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The younger man sat across from me, and we explored a dilemma he’d brought to share. Words and feelings flowed back and forth, gradually filling the space between us like gentle waves of an incoming tide.

We belong to a group that has been meeting monthly to support and challenge each other with what it means to live our lives as men. Our ages range from late 30s to early 70s. As sons, spouses, fathers and some of us grandfathers, we are eager to learn from each other how we define ourselves at our various stages of life, how we nurture our most important relationships and how we manage our livelihoods.

Conscious or not in the moment, each of us knows we bring our own father with us into the room. Not surprisingly our father-son relationships run the gamut, informing each of us in the ways we show up in life.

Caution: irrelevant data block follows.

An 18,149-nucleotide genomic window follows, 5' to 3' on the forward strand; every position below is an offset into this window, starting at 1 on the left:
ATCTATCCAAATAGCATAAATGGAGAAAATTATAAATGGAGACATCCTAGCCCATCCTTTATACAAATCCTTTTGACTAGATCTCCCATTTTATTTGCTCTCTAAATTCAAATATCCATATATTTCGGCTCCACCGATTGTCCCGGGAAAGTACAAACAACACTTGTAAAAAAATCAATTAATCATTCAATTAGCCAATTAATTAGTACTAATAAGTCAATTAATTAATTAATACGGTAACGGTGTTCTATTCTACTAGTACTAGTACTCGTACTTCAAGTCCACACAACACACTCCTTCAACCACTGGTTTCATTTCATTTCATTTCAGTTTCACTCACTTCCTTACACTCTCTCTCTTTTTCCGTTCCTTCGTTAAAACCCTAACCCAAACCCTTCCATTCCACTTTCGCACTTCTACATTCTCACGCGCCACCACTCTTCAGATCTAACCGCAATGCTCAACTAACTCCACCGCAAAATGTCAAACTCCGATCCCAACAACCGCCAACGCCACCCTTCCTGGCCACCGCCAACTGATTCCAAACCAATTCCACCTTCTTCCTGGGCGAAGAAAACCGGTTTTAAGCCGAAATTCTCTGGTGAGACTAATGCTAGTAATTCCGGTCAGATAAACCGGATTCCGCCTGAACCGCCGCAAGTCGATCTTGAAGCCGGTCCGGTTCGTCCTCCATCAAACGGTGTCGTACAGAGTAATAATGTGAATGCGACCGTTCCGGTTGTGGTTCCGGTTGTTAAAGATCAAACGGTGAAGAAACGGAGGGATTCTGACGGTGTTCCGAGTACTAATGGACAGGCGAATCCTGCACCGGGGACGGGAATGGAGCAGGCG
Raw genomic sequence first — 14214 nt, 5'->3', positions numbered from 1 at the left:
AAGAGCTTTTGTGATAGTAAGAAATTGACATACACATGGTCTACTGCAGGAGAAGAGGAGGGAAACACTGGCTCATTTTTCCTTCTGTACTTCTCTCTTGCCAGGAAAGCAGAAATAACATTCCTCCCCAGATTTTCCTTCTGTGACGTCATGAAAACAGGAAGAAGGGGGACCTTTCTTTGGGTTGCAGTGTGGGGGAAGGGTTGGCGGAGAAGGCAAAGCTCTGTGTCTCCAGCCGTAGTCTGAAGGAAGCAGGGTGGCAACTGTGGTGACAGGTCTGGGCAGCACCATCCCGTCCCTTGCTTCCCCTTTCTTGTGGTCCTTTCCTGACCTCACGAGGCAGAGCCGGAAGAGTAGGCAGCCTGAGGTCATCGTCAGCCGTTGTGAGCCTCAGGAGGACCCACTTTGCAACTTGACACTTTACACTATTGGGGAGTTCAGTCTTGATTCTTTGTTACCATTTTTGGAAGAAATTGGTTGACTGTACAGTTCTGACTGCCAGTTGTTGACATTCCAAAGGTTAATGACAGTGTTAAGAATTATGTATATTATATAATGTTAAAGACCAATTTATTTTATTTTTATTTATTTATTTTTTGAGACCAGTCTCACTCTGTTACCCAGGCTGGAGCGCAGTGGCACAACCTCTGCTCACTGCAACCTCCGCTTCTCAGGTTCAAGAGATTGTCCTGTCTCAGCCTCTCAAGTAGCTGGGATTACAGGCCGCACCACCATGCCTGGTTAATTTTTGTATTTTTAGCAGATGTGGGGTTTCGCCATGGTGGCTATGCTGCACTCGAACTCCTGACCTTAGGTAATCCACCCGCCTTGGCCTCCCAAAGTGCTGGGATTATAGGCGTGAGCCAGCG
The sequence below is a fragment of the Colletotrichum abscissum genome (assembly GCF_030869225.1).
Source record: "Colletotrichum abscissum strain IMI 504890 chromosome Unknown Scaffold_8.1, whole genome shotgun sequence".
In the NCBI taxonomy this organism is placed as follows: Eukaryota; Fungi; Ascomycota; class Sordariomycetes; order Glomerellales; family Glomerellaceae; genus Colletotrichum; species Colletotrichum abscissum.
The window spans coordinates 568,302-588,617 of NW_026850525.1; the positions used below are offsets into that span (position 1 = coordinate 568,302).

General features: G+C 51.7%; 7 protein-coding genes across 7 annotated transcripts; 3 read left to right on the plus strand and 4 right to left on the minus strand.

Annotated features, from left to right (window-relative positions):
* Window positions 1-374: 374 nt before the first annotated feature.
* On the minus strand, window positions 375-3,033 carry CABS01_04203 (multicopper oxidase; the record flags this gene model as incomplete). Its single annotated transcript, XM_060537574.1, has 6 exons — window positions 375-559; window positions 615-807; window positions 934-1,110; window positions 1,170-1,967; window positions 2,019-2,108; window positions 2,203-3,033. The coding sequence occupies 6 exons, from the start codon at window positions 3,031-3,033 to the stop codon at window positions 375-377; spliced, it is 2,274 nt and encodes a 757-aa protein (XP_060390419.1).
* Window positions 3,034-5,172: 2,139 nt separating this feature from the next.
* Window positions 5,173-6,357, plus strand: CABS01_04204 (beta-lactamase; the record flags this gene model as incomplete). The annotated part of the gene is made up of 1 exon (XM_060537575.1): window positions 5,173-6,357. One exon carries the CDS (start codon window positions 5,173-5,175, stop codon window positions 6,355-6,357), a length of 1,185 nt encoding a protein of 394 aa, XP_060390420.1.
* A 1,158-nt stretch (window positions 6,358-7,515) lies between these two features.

Robert Hayden writes of one such relationship, revealing that the “offices” of love can sometimes be hidden in the raw reality of routine, or under-appreciated in light of conflicts. For those of us in cold climes who heat by wood, the image is particularly poignant.

Sundays too my father got up early and put his clothes on in the blueblack cold, then with cracked hands that ached from labor in the weekday weather made banked fires blaze. No one ever thanked him.

 I’d wake and hear the cold splintering, breaking. When the rooms were warm, he’d call, and slowly I would rise and dress, fearing the chronic angers of that house, speaking indifferently to him, who had driven out the cold and polished my good shoes as well.

 What did I know, what did I know of love’s austere and lonely offices?